Andrew Latimer (guitar), Andy Ward (drums) and Doug Ferguson (bass) had been playing as a trio called The Brew around the Guildford, Surrey area of England. On February 20th, 1971, they auditioned to be the back-up band to singer/songwriter Phillip Goodhand-Tait and released an album with him in August 1971 titled "I Think I'll Write a Song" on DJM Records. This would be their first and last album with Goodhand-Tait. They recruited Peter Bardens (keyboards) and after an initial gig to fulfill a Bardens commitment on 8 October 1971 in Belfast, Northern Ireland under the name of Peter Bardens' On, they changed their name to Camel. Their first gig was at Waltham Forest Technical College, London supporting Wishbone Ash on 4 December.
In August 1972 Camel signed with MCA Records and their eponymous debut album was released six months later. The record was not a success and the band moved to the Deram Records division of Decca Records (UK).
In 1974 they released their second album, the critically acclaimed Mirage on which Latimer showed he was adept on flute. Although failing to chart at home, it gained success on the U.S. west coast, prompting a three month tour there.
Released in 1975, the instrumental, orchestrated concept album Music Inspired by The Snow Goose, had been inspired by the Paul Gallico short story of the same name. This was the breakthrough album that brought Camel wider attention, but not without controversy. Gallico, who loathed smoking, thought the band were related to the cigarette brand and threatened to take legal action. Camel avoided this by adding the prefix 'Music inspired by...' to the album's cover. The album's success led to a prestigious sell out concert at the Royal Albert Hall, London, with the London Symphony Orchestra in October 1975.
A fourth album, Moonmadness in 1976, continued the success, but was the last to feature the original line up. Mel Collins' saxophone and flute augmented the band for the subsequent tour, beginning an eight year association. Drummer Ward was pushing for a more jazz direction and this demand on Ferguson led to Ferguson's departure in early 1977. Ferguson is now a property developer.
Richard Sinclair (previously in Caravan) replaced Ferguson and this line-up released Rain Dances (1977) and Breathless (1978). The latter was the last album to feature Bardens, who announced his departure before the supporting tour. He was replaced by two keyboard players: Dave Sinclair (cousin of Richard and also from Caravan) and Jan Schelhaas (also of Caravan). The Sinclair cousins both left the band after the tour, replaced by Kit Watkins and Colin Bass.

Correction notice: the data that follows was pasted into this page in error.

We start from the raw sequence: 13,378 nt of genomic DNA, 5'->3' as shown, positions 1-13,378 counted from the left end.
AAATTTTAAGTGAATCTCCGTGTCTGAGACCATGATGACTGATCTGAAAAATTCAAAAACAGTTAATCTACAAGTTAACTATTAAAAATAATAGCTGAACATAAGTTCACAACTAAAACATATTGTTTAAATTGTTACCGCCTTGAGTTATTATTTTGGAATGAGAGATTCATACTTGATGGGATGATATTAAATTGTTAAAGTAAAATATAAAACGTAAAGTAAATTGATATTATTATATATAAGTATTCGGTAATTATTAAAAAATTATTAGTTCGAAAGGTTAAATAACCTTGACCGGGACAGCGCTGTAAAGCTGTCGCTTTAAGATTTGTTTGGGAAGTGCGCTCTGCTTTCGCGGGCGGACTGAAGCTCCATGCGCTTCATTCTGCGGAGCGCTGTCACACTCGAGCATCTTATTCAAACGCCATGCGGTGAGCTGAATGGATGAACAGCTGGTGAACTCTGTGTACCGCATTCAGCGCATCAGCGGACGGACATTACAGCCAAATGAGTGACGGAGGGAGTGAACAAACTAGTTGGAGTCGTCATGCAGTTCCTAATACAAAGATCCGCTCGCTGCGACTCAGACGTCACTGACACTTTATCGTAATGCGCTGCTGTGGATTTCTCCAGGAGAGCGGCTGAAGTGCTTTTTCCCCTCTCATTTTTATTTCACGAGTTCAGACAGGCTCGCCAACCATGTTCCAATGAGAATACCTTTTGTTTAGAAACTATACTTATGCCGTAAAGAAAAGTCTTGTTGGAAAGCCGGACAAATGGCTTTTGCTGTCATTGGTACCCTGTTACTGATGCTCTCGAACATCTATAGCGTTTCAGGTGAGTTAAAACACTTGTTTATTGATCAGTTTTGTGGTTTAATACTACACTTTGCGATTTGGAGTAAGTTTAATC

This line up recorded the more commercial I Can See Your House from Here (1979), an album which caused problems for the advertisers due to its irreverent cover, displaying a crucified astronaut looking at earth. Despite some fans' reservations about commercial leanings, the album concludes with a ten minute instrumental 'Ice', showcasing Latimer's lead guitar skills.
Camel returned to the concept album for their next recording. Nude (1981), is based on a true story about a Japanese soldier (Hiroo Onoda) found on an island many years after World War II had ended, not having realised the war was over. Duncan Mackay provided most of the keyboards in lieu of Watkins and Schelhaas, who were involved in other projects, but returned for the tour. This was the first album to feature lyrics by Latimer's future wife Susan Hoover (who had in fact contributed lyrical ideas, albeit anonymously, to I Can See...). In mid-1981, Ward stopped playing drums due to alcohol and drug abuse and Camel quietly disbanded. Years later it was revealed that Ward had attempted suicide.
Without a band, but a contract to fulfill and pressure from Decca for a 'hit song', Latimer was joined by an array of guest and session musicians, including David Paton, Chris Rainbow and Anthony Phillips at Abbey Road studio in early 1982. The resultant album, ironically entitled The Single Factor, was a far cry from the band's early hard rock/progressive sound, but it scraped the lower regions of the charts and enabled a successful Tenth Anniversary Tour, featuring Paton, Rainbow, Watkins, Stuart Tosh (drums) and Andy Dalby (guitar) accompanying Latimer. Legal wranglings over royalties then began with their former manager which took five years to resolve.
Ton Scherpenzeel (of Dutch prog-rock band Kayak) joined Latimer as Camel's new keyboardist with Paul Burgess on drums for 1984's Stationary Traveller. Bass returned (for good) to fill the bass position for the tour, which also included Rainbow on backing and occasional lead vocals and some keyboards. For the Hammersmith Odeon shows which were filmed, an additional keyboard player, Richie Close (who died a few years later from Legionnaires' disease) was also added, and former members Peter Bardens and Mel Collins made guest appearances.